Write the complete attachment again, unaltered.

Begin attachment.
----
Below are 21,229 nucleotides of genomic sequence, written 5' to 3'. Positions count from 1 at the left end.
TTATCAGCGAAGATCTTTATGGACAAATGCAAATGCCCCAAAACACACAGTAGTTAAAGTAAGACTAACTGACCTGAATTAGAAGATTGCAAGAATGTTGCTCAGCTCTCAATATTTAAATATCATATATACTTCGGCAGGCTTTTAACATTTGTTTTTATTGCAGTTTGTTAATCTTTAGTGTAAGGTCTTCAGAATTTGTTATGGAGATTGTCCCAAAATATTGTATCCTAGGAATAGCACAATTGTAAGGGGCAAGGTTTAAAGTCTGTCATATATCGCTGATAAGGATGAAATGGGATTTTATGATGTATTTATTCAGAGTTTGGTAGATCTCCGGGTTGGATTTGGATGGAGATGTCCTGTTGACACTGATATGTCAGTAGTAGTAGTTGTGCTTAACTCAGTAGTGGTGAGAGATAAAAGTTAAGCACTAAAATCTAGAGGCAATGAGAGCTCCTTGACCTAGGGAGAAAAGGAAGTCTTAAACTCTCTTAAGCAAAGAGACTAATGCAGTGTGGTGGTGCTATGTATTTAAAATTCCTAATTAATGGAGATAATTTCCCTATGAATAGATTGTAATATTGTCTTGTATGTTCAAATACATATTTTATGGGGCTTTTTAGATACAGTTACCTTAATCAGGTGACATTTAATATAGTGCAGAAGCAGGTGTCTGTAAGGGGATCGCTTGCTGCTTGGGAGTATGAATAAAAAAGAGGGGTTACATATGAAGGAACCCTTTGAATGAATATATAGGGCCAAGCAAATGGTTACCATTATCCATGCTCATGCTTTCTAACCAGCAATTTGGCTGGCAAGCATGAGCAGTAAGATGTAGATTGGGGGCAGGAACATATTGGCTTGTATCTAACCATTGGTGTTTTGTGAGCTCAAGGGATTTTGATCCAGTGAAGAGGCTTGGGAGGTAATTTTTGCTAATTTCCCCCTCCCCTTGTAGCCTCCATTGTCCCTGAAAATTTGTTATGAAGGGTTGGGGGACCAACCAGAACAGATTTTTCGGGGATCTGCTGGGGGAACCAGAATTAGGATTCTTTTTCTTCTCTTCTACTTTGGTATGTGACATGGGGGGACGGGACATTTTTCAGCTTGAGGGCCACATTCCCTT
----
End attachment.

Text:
Below are 21,229 nucleotides of genomic sequence, written 5' to 3'. Positions count from 1 at the left end.
TTATCAGCGAAGATCTTTATGGACAAATGCAAATGCCCCAAAACACACAGTAGTTAAAGTAAGACTAACTGACCTGAATTAGAAGATTGCAAGAATGTTGCTCAGCTCTCAATATTTAAATATCATATATACTTCGGCAGGCTTTTAACATTTGTTTTTATTGCAGTTTGTTAATCTTTAGTGTAAGGTCTTCAGAATTTGTTATGGAGATTGTCCCAAAATATTGTATCCTAGGAATAGCACAATTGTAAGGGGCAAGGTTTAAAGTCTGTCATATATCGCTGATAAGGATGAAATGGGATTTTATGATGTATTTATTCAGAGTTTGGTAGATCTCCGGGTTGGATTTGGATGGAGATGTCCTGTTGACACTGATATGTCAGTAGTAGTAGTTGTGCTTAACTCAGTAGTGGTGAGAGATAAAAGTTAAGCACTAAAATCTAGAGGCAATGAGAGCTCCTTGACCTAGGGAGAAAAGGAAGTCTTAAACTCTCTTAAGCAAAGAGACTAATGCAGTGTGGTGGTGCTATGTATTTAAAATTCCTAATTAATGGAGATAATTTCCCTATGAATAGATTGTAATATTGTCTTGTATGTTCAAATACATATTTTATGGGGCTTTTTAGATACAGTTACCTTAATCAGGTGACATTTAATATAGTGCAGAAGCAGGTGTCTGTAAGGGGATCGCTTGCTGCTTGGGAGTATGAATAAAAAAGAGGGGTTACATATGAAGGAACCCTTTGAATGAATATATAGGGCCAAGCAAATGGTTACCATTATCCATGCTCATGCTTTCTAACCAGCAATTTGGCTGGCAAGCATGAGCAGTAAGATGTAGATTGGGGGCAGGAACATATTGGCTTGTATCTAACCATTGGTGTTTTGTGAGCTCAAGGGATTTTGATCCAGTGAAGAGGCTTGGGAGGTAATTTTTGCTAATTTCCCCCTCCCCTTGTAGCCTCCATTGTCCCTGAAAATTTGTTATGAAGGGTTGGGGGACCAACCAGAACAGATTTTTCGGGGATCTGCTGGGGGAACCAGAATTAGGATTCTTTTTCTTCTCTTCTACTTTGGTATGTGACATGGGGGGACGGGACATTTTTCAGCTTGAGGGCCACATTCCCTT